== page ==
A one-hour train ride from Shinjuku takes you to Ome, an area filled with excitement that cannot be experienced in central Tokyo.

+ Strolling around Ome-juku

First, let's gather information at the tourist information counter, found on the right from the south exit of Ome Station. There you can obtain maps and useful pamphlets. The signboards of classic movies from home and abroad panel the street, evoking the nostalgic ambience of the Showa era (1926-1989). Why not see if you can find your favorite movie, a classic that you enjoyed in the theater years ago?

Akatsuka Fujio Kaikan is a museum dedicated to the feat of a cartoonist, Akatsuka Fujio (1935-2008), who created the popular manga, "Tensai Bakabon." The museum, a five-minute walk from the station, displays many things including pictures drawn by Akatsuka's own hand. It also sells cute character goods. The adjacent museum, Showa Retro Shohin Hakubutsukan, displays a replica candy shop, as was often seen on streets during the Showa era. There is also the Showa Gento-kan, exhibiting dioramas recreating various Showa scenes, as well as the movie signboards mentioned above. A single ticket for access to all three museums is sold for 700 yen.

Ome Tetsudo Koen (Railroad Park) is located on the hill stretching from the north side of Ome Station. Many steam locomotives which once ran throughout Japan are displayed outdoors in the park. In addition, the front carriage of the Shinkansen (the bullet train), a symbol of Japanese economic growth, is also on display here - its dynamic form will leave you overwhelmed. You can go inside the carriage, and can even take the driver's seat in the cockpit, which is a very rare opportunity. If you are interested in Japanese railroad history, it is recommended that you also visit the memorial museum, which houses more detailed materials and also runs miniature train models.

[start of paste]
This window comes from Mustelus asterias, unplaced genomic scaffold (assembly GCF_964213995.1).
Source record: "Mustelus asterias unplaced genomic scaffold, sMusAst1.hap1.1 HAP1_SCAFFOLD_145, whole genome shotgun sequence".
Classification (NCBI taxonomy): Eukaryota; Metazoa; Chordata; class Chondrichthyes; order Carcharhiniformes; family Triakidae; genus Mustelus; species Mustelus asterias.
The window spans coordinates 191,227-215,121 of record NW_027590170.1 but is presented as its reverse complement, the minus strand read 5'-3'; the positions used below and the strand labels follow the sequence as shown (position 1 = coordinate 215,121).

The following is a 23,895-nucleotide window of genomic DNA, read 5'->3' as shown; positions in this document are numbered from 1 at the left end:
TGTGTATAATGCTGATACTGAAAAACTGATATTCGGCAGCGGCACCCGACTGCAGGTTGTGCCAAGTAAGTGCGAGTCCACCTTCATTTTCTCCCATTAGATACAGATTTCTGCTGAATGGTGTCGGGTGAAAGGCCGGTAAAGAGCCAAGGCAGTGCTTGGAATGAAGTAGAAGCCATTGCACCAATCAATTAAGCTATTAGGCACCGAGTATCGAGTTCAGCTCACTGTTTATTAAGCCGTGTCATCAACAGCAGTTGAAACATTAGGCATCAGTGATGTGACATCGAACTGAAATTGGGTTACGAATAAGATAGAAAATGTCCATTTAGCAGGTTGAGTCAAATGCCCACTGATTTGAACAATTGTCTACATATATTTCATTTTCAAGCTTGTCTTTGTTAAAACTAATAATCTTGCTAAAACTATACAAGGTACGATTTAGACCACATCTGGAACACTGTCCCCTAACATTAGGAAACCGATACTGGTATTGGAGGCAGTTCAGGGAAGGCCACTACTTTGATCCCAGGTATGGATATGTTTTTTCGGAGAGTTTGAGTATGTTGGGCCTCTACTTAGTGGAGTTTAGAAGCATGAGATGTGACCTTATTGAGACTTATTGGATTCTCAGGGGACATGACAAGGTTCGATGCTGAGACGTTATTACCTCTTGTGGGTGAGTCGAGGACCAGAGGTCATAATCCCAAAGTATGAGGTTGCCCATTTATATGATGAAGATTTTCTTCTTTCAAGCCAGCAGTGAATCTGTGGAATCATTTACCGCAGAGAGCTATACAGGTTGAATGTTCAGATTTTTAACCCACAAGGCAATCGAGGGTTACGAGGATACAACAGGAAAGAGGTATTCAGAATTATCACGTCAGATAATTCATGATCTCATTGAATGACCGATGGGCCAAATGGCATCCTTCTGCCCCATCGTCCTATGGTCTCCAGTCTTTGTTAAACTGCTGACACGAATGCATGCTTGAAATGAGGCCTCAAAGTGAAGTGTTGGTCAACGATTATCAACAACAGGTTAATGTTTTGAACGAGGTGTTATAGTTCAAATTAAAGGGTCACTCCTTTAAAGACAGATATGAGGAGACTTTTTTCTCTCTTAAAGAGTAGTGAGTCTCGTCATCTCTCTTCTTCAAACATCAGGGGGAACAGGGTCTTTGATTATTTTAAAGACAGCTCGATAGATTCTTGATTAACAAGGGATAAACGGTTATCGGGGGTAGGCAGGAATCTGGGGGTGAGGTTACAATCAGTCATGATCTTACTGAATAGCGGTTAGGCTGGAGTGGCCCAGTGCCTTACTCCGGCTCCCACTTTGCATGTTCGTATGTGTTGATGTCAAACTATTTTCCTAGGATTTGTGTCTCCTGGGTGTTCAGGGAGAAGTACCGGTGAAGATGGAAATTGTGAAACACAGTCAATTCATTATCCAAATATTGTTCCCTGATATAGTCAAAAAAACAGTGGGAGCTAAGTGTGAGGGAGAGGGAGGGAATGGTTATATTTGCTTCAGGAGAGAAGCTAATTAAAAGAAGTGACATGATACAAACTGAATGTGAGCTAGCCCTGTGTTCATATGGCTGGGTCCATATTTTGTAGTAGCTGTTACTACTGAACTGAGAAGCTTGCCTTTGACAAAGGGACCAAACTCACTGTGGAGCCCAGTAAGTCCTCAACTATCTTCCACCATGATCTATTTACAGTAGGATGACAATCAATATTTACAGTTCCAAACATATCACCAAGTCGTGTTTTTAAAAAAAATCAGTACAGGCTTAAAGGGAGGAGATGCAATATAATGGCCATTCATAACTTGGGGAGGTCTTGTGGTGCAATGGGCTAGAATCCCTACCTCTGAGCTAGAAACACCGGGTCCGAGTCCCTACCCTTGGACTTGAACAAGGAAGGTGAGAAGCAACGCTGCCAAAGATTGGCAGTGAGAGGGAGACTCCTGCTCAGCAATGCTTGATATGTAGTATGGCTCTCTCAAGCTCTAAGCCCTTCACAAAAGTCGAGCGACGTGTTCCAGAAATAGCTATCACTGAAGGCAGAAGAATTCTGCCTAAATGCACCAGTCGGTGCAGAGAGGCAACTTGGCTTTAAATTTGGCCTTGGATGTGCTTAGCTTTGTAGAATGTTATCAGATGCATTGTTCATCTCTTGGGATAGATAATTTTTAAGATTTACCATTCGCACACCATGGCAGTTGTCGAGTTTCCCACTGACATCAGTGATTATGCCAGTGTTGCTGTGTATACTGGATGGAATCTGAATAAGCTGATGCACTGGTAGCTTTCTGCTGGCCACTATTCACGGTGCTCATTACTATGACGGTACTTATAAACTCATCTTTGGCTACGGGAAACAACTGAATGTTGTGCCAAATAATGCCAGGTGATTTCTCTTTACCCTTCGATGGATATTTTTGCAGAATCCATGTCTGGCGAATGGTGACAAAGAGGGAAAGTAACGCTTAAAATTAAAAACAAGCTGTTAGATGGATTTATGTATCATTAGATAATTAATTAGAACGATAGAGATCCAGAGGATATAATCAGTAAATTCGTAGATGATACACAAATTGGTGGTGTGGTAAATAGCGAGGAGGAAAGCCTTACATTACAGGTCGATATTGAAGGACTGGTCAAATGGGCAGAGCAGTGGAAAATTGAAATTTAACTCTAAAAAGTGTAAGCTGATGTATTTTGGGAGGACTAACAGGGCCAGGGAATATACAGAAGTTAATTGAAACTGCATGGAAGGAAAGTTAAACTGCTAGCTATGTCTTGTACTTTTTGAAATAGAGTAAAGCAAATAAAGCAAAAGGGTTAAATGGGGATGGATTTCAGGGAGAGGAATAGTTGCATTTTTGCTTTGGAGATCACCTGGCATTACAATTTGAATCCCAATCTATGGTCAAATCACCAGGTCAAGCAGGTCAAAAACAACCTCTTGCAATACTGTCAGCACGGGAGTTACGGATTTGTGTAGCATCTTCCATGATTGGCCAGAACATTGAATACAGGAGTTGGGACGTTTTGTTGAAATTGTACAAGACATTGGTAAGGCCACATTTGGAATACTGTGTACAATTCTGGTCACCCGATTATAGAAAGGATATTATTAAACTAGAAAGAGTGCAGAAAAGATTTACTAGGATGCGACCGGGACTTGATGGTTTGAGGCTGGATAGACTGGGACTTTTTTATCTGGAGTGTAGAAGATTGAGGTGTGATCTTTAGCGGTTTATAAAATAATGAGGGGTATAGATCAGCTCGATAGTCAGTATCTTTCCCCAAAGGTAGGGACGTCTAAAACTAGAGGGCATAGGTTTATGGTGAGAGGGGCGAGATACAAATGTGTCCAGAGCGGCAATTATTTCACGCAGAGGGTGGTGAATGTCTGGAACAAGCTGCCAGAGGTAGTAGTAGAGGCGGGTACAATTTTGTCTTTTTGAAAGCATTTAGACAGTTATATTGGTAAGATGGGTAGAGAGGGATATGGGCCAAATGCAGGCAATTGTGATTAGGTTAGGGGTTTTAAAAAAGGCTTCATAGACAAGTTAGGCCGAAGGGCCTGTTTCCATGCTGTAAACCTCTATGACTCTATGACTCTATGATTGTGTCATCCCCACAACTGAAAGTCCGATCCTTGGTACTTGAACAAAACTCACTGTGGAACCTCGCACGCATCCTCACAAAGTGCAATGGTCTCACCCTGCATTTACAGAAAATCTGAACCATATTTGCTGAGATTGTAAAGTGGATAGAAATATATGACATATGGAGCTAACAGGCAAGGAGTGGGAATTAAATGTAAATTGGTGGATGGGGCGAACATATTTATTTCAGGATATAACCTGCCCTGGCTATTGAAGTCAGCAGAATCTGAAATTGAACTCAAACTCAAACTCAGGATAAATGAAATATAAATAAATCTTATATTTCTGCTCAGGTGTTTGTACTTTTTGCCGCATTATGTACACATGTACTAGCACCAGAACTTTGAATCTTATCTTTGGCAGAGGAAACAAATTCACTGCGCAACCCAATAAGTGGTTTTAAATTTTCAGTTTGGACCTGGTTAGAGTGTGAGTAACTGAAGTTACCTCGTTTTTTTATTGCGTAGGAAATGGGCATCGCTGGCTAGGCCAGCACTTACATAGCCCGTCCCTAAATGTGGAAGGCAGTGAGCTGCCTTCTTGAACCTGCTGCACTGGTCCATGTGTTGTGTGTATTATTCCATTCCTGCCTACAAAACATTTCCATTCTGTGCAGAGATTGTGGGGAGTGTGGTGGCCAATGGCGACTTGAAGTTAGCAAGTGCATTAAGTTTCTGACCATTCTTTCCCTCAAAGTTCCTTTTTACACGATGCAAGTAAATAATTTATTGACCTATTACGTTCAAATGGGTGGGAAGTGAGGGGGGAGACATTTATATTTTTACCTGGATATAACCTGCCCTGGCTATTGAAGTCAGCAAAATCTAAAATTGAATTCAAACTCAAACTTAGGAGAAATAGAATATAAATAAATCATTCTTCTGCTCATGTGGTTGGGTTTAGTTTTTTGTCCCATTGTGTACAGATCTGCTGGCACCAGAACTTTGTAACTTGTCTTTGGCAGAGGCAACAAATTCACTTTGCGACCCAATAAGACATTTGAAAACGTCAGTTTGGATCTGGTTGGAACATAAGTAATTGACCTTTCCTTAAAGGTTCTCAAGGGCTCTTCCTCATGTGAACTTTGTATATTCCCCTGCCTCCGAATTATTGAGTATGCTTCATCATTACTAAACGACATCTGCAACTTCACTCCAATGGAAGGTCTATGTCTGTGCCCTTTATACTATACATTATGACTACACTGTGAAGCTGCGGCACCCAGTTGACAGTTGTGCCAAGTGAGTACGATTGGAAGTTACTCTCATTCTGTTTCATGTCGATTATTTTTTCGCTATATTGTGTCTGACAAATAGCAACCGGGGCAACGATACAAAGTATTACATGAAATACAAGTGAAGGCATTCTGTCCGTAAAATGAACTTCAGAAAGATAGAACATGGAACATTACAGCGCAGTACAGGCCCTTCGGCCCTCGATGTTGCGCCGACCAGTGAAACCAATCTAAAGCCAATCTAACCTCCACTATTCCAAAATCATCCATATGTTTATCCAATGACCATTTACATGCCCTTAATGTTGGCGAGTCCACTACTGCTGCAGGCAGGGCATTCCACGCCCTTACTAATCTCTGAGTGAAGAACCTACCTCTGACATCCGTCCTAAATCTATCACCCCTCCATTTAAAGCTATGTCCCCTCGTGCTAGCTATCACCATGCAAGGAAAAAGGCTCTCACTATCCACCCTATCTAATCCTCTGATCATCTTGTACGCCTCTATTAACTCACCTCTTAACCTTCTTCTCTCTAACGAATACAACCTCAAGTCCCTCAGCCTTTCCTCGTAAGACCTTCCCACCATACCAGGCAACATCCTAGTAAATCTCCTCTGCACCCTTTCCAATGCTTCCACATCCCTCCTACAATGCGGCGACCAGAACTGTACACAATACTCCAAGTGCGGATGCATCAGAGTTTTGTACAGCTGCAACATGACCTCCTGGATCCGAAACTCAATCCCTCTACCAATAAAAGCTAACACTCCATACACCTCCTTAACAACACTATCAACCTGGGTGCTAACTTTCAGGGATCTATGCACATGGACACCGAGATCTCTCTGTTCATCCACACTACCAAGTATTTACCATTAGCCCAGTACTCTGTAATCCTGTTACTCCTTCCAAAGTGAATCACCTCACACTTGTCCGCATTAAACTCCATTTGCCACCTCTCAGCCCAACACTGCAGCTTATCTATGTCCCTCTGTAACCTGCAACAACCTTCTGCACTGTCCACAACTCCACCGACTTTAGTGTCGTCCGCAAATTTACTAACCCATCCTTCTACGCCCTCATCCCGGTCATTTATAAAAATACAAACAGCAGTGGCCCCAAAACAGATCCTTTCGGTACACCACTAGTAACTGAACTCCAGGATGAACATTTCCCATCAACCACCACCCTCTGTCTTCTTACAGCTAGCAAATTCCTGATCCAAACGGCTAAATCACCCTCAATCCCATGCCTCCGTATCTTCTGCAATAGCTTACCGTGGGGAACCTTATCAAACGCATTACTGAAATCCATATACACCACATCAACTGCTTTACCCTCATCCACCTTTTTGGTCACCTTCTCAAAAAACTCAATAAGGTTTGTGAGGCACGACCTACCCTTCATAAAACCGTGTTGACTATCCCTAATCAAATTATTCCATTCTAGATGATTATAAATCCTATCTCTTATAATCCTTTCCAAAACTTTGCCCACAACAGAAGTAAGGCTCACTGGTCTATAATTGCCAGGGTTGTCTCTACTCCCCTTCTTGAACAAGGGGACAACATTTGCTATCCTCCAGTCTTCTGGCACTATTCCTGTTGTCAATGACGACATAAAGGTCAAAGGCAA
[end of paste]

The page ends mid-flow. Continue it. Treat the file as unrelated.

+ The origin of the name "Ome," originally meaning 'green plum'

There stands an old plum tree surrounded by stone stakes in Kongo-ji Temple, a 15-minute walk to southwest from Ome Station. This tree is called "the plum of Masakado's oath," and it is believed that the town of Ome was named after this plum.
The famous warrior Taira-no-Masakado (903-940) once visited this place. He planted a plum branch that he had used as a whip for his horse, and made a wish: "If my dream should come true, grow big; otherwise, wither away." The branch took root and became a tree. However, after the summer had passed, the fruits borne on the tree never ripened and remained green on the branches. This is said to be the reason why this area came to be called Ome - green plum. This old tree still exists and bears green plums in the fall. Kongo-ji Temple is also known for its 150-year-old weeping cherry tree.

+Seasonal events

Yoshino Baigo (Plum Village) is the area on the south bank of the Tama River from Hinatawada Station to Futamatao Station, stretching a distance of 4km from east to west. The annual Yoshino Baigo Plum Festival takes place from the end of February through to March 31. This is the largest plum festival in the Kanto (Greater Tokyo) Area and more than 300,000 visitors come here from across Japan. About 25,000 pink and white plum blossoms bloom beautifully, with the fragrance drifting through the air. There are other sightseeing spots such as Ome Kimono Hakubutsukan (Museum) in the neighborhood.

Ome Marathon, held every February, has been a pioneer of citizens' marathon meets since 1967. About 15,000 people, from athletes to ordinary citizens, run through the streets in Ome. Welcoming crowds standing along the street to cheer and shout encouragement to the runners.

+Hands-on art workshops in Ome

Ome is located in the suburbs, far away from central Tokyo, and it is a serene place covered with trees. Many artists have their studios here. They also hold hands-on workshops for crafts such as pottery and glass art, and these workshops are open to the public. Why not join one according to your interests?

Kosoen, the Aizome (Japanese indigo dyeing) studio, has been involved in the dyeing industry since the early Taisho era (1912-1926). The owner renovated an old Japanese farmhouse into a dyeing studio and started to offer hands-on workshops to visitors 20 years ago. Beginners' indigo dyeing classes last one hour (fees apply). You can make your own unique tie-dye handkerchief, which will surely be a good hand-made souvenir. If you want to know more about the art of Japanese indigo dyeing, it would be better that you try a one-day workshop where you can learn about several dyeing techniques.
The studio itself is open to the public for visiting, free of charge. Beautifully dyed bags, T-shirts, sweaters, etc., are on sale in the annexed showroom.

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